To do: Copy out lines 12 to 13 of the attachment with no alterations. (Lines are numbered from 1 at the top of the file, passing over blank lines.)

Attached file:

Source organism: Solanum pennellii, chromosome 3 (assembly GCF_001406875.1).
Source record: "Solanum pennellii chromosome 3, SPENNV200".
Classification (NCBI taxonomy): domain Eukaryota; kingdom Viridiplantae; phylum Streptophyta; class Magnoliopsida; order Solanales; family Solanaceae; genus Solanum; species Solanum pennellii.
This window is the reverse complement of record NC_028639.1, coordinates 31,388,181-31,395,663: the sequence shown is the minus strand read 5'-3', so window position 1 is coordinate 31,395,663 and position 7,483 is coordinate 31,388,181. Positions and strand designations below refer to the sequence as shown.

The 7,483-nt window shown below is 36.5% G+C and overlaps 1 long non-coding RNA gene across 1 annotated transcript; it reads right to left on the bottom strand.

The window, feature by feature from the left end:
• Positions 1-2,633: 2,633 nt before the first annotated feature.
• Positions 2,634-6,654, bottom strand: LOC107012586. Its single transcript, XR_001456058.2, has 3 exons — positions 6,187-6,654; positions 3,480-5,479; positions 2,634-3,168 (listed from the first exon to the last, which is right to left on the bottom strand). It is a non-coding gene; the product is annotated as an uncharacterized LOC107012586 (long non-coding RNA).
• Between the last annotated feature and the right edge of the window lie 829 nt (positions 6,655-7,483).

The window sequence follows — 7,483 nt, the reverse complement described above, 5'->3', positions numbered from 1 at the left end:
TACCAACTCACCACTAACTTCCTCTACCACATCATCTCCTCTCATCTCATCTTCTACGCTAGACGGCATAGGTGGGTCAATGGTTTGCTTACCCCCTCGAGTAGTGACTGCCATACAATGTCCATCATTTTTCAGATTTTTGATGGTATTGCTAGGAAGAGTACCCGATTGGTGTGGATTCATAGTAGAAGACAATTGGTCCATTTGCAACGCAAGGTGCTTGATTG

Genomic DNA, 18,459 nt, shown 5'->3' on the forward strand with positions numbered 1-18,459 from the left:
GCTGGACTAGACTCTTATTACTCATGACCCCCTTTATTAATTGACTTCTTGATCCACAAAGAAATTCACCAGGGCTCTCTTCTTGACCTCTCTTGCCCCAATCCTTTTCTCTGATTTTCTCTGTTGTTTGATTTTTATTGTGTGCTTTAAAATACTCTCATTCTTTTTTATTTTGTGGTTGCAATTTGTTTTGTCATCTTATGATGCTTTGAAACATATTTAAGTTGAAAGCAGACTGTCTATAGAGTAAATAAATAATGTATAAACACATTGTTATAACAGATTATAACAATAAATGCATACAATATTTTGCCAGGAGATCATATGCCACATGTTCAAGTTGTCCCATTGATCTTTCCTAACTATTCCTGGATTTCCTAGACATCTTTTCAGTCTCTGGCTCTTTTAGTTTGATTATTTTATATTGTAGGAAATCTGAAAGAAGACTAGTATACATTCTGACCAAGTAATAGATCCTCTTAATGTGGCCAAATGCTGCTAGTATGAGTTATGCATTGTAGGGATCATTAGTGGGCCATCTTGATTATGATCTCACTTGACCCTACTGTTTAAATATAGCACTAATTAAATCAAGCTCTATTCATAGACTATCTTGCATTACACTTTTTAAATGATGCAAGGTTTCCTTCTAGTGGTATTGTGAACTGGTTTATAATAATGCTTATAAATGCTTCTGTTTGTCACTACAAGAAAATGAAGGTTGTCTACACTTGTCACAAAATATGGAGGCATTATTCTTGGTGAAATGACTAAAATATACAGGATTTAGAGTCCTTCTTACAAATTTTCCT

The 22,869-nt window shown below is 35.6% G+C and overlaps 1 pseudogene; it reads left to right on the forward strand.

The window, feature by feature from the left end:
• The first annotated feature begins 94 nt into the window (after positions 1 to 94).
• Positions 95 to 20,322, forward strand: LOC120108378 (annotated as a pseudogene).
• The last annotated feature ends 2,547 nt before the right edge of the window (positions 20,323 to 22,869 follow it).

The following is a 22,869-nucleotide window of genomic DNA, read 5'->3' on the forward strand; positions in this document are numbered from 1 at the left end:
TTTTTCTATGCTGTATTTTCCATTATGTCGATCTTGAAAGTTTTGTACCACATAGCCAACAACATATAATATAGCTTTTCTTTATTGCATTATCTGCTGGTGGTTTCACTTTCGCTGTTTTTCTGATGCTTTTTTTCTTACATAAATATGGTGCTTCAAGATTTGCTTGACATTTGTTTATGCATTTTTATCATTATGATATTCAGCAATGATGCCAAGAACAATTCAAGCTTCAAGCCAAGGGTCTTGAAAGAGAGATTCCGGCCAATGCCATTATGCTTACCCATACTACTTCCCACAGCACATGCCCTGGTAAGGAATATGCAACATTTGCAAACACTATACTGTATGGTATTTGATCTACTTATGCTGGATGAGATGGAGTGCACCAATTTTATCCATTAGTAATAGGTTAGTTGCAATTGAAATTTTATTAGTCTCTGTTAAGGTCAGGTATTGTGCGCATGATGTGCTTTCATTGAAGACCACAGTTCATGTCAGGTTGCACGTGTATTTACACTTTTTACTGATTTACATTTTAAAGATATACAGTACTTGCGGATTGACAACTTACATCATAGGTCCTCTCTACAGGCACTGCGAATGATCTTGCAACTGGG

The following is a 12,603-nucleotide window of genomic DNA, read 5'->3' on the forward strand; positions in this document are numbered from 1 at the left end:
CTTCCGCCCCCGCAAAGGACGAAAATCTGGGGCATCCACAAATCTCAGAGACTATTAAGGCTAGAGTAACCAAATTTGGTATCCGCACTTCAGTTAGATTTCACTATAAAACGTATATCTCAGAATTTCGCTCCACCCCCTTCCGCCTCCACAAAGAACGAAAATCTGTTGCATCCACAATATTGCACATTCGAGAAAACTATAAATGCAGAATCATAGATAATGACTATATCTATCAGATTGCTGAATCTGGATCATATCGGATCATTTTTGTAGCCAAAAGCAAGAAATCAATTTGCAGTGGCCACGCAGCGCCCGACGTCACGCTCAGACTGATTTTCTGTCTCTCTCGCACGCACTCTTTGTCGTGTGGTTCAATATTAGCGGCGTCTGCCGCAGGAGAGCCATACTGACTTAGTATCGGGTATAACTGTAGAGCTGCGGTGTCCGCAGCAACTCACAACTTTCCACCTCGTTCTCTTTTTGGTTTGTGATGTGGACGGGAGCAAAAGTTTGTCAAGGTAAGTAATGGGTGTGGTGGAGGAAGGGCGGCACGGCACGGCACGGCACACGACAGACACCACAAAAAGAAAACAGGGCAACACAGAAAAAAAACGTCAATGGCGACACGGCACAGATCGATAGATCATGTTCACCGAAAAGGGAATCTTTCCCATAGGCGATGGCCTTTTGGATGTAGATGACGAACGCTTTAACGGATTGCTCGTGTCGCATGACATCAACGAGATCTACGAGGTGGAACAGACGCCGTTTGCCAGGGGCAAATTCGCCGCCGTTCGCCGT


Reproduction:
Genomic DNA, 18,459 nt, shown 5'->3' on the forward strand with positions numbered 1-18,459 from the left:
GCTGGACTAGACTCTTATTACTCATGACCCCCTTTATTAATTGACTTCTTGATCCACAAAGAAATTCACCAGGGCTCTCTTCTTGACCTCTCTTGCCCCAATCCTTTTCTCTGATTTTCTCTGTTGTTTGATTTTTATTGTGTGCTTTAAAATACTCTCATTCTTTTTTATTTTGTGGTTGCAATTTGTTTTGTCATCTTATGATGCTTTGAAACATATTTAAGTTGAAAGCAGACTGTCTATAGAGTAAATAAATAATGTATAAACACATTGTTATAACAGATTATAACAATAAATGCATACAATATTTTGCCAGGAGATCATATGCCACATGTTCAAGTTGTCCCATTGATCTTTCCTAACTATTCCTGGATTTCCTAGACATCTTTTCAGTCTCTGGCTCTTTTAGTTTGATTATTTTATATTGTAGGAAATCTGAAAGAAGACTAGTATACATTCTGACCAAGTAATAGATCCTCTTAATGTGGCCAAATGCTGCTAGTATGAGTTATGCATTGTAGGGATCATTAGTGGGCCATCTTGATTATGATCTCACTTGACCCTACTGTTTAAATATAGCACTAATTAAATCAAGCTCTATTCATAGACTATCTTGCATTACACTTTTTAAATGATGCAAGGTTTCCTTCTAGTGGTATTGTGAACTGGTTTATAATAATGCTTATAAATGCTTCTGTTTGTCACTACAAGAAAATGAAGGTTGTCTACACTTGTCACAAAATATGGAGGCATTATTCTTGGTGAAATGACTAAAATATACAGGATTTAGAGTCCTTCTTACAAATTTTCCT